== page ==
Portable high-speed satellite internet24 January 2023
As a fast-growing Swedish technology company in the satellite communications industry, Satcube is focused on developing portable satellite terminals to help people stay connected wherever they are. Robert Mellberg, chief commercial officer at Satcube, discusses the Satcube Ku, the company’s allin- one carry-on satellite terminal, and what this product offers users.
After years of seeing a gap in the market, Satcube decided to act. Its mission was clear – to develop game-changing terminals and services to enable high-speed broadband anywhere, quickly and cost-effectively. Thanks to the development of its trailblazing products and services, this achievement was realised through Satcube Ku, released into the market in 2017.
Offering users the ability to create an easy-to-use Wi-Fi hotspot that provides high-speed broadband in under two minutes, Satcube Ku enables execution of critical on-the-spot work assignments and communication. “As an example,” explains Robert Mellberg, chief commercial officer at Satcube, “in Ukraine right now, we are used by leading media companies like CBS News or ABC News, but also the Red Cross with field hospitals and various intelligence organisations, and also military interests.”
Weighing in at only 8kg, the all-in-one compact carry-on satellite terminal is the size of a large laptop offering high speeds of up to 20Mbps with next-generation HTS and wide-beam Ku. “This product is based on the idea that you shouldn't be an engineer at all, you can be a normal user. If you can use a mobile phone, you can use Satcube, and so within two minutes you can have broadband connectivity,” says Mellberg.
The product provides connectivity for a wide range of users, from media, emergency response, law enforcement to military operations and telemedicine, for example. “No matter what kind of operations you’re in, if you’re a journalist or health worker, or when you’re going to remote places where you need data, I would say the data consumption and how you use that is the key for why we did this.”
Secure satellite comms
In addition to the Satcube Ku comes the Satcube Ku 950 Secure. At an only slightly higher weight of 9.5kg, the portable Wi-Fi hotspot enables enhanced performance, efficiency and security with FIPS140-2 level 3 certification and supports one-way and two-way TRANSEC for mission-critical communications.
Alongside these product offerings, the company also offers Satcube Instant, a global online rental service that delivers a ready-to-use Satcube Ku terminal where needed. “Instant is a rental service because we can see that, for example, media companies’ needs can vary, as we say, instantly – it could be an earthquake in a country or a war breaking out, or something else where they say ‘we need this now’,” explains Mellberg. “So, within 24 hours we can give them the terminal plus capacity included, so it’s kind of an introduction service to Satcube. So, people can use our technology without investing in buying a terminal.” “This a civilian product,” he adds, “but militaries happen to like it […] they have needs wherever they go with it so they can coordinate their operations.”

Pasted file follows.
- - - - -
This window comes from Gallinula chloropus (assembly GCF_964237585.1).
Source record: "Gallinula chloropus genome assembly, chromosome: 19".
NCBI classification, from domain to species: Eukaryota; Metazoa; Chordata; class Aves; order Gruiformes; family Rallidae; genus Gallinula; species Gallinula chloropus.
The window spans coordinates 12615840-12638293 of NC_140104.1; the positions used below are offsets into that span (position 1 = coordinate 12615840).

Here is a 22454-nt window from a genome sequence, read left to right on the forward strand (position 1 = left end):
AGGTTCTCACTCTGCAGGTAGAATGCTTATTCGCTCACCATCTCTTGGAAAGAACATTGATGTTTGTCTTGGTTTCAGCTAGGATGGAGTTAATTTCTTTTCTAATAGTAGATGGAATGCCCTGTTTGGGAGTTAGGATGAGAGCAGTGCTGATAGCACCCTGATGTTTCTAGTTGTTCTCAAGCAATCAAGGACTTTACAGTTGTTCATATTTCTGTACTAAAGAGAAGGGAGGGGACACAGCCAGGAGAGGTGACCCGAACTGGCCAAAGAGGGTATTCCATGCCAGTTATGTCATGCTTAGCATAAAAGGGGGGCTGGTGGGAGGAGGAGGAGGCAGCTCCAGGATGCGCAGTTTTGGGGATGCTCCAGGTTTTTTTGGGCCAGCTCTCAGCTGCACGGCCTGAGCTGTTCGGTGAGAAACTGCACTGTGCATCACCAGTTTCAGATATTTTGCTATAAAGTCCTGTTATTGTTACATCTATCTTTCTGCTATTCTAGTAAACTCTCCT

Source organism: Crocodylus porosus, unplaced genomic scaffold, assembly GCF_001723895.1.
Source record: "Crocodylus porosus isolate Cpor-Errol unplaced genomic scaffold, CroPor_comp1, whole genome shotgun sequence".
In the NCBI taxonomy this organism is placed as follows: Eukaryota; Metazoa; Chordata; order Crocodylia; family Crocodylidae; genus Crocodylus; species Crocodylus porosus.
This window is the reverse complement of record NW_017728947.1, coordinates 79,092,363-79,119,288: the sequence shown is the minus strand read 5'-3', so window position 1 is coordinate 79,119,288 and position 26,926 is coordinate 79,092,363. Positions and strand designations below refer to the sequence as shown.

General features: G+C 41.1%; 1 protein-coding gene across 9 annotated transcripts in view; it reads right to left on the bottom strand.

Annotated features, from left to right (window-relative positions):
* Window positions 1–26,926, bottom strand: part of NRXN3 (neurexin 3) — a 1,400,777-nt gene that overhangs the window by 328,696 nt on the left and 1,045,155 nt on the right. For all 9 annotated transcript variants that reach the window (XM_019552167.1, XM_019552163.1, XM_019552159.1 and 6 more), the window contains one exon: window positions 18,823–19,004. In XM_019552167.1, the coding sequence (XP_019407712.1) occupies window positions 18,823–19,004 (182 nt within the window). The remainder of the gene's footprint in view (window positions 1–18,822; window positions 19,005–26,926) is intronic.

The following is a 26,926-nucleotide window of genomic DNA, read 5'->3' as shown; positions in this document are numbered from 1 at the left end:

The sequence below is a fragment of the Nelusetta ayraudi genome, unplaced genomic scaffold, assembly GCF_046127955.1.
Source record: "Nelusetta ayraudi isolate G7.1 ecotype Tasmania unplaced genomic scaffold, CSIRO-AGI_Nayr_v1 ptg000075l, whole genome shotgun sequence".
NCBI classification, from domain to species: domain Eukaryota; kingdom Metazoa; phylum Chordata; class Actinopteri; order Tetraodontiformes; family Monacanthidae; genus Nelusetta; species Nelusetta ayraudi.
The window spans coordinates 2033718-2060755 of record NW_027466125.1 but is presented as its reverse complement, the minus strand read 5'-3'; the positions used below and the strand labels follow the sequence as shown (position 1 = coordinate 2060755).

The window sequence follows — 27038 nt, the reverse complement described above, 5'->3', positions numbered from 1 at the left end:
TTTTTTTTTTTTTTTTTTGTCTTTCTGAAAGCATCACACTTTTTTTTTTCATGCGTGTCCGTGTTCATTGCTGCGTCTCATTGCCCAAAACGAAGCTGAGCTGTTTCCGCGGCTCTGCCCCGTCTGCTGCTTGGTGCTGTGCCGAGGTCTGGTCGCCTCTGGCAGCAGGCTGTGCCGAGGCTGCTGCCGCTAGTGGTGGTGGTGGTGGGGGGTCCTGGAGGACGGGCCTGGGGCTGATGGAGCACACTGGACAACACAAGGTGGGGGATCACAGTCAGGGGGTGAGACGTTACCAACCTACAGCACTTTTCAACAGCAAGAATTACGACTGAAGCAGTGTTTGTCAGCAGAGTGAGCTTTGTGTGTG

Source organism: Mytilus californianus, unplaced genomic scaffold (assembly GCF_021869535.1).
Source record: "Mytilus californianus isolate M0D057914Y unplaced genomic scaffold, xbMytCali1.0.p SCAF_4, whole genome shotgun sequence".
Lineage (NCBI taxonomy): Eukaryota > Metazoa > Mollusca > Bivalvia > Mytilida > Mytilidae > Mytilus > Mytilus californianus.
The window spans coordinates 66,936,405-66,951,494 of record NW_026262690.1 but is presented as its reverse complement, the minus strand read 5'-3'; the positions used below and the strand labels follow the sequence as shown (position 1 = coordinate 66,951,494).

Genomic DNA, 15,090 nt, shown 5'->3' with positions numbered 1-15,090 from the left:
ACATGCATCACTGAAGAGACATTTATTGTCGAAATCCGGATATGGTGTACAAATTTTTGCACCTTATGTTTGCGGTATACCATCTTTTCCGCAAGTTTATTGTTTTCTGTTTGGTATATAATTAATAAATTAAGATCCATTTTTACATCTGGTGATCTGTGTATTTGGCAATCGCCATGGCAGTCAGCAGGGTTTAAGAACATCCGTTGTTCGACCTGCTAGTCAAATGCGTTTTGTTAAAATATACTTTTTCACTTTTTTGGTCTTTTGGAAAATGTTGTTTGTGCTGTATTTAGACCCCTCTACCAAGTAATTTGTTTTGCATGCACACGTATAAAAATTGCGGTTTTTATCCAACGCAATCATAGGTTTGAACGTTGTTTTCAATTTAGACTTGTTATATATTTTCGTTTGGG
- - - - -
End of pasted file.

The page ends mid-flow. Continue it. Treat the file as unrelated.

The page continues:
Announced in 2020, Satcube also partnered with Intelsat on its FlexMove service to deliver its Satcube Ku terminal. “We work with this service provider on this service because they are present in 190 countries, meaning that together with the Satcube Ku terminal and six new servers, this global connectivity applies everywhere,” adds Mellberg.
With projects across the globe – with five in Ukraine, three active projects in Mali and clients such as UNHCR to monitor migrant patterns – the company’s technology is indeed widespread. But as technology continues to change, Satcube is determined to keep up.
“We can see now that the satellite industry is really changing very fast with new Leo constellations, like the Starlink, OneWeb and Amazon Kuiper,” Mellberg explains. “So Satcube looks at how we can create the leading portable terminals for these constellations and also how we now go from portables to producing mobility terminals for vehicles and enterprise terminals for fixed terminals [TV antenna].”